I took this photo a few weeks after Kenya’s countrywide ban, a push for biodegradable secondary packaging materials. I wanted to write something about whether the ban is going to be successful or no but changed my mind with no specific reason. Ever since then I have been observing the dump site which I found out is also grazing field for the cattle. Finally I decided to write something against this picture
If you are on your kawaida daily routine you will hardly notice there is something awkward about the cattle and the site. It took me years before I realized the cattle graze there, I only became keen after taking that photo. It is very difficult to identify what exactly these domesticated urban animals are feeding on. I have grown up knowing herbivores feed on grass and grass only, surprisingly the animals look pretty healthy despite the hours feeding on trash.
Figuring out whether such trash is nutrition to these animals definitely is a topic for another day. Practically this is a perfect example of one man’s trash is another man’s gold. And this, probably is the only way these cattle has adapted in their feeding habits. Nairobi has no grazing grounds and if any, very few and restricted.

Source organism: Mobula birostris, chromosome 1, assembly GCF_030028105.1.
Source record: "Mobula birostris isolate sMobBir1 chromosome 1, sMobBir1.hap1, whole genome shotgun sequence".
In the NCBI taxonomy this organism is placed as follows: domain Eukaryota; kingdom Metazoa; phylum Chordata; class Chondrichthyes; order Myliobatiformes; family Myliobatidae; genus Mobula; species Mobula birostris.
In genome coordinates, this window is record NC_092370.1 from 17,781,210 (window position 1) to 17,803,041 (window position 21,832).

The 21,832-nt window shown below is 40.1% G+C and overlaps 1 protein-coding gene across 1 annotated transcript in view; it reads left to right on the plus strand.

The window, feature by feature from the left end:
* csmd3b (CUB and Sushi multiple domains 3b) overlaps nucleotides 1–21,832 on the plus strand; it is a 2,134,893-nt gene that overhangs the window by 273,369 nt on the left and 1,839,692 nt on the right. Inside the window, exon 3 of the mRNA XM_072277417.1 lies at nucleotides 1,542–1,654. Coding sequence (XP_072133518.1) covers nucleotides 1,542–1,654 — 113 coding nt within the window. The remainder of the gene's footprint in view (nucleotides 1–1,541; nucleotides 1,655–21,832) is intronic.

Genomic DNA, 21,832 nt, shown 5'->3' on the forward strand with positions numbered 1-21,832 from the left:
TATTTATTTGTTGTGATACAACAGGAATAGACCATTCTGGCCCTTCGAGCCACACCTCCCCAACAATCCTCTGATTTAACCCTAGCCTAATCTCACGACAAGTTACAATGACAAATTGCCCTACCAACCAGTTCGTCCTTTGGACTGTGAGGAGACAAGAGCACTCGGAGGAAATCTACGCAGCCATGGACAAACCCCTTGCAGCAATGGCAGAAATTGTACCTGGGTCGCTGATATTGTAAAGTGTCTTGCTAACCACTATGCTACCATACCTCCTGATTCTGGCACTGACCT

People seem to have taken the “paper bag” ban positively although in the estates and slum areas where small business are more, the traders still use the illegal packagings materials to curb extra costs. I am personally yet to hear of anyone being arrested for the same. Good news is that most traders in the Nairobi CBD have adjusted to the ban without fail as demanded by the said law.
Question still is, will the ban be successful or no? Just after the ban, Kenyans on Twitter showed mixed emotions like they are always customer to that being the Economist’s post “plastic bantastic” and @BBCAfrica’s tweet. A majority expressing positive feelings for the ban to be effective. At this point only time will determine the outcome.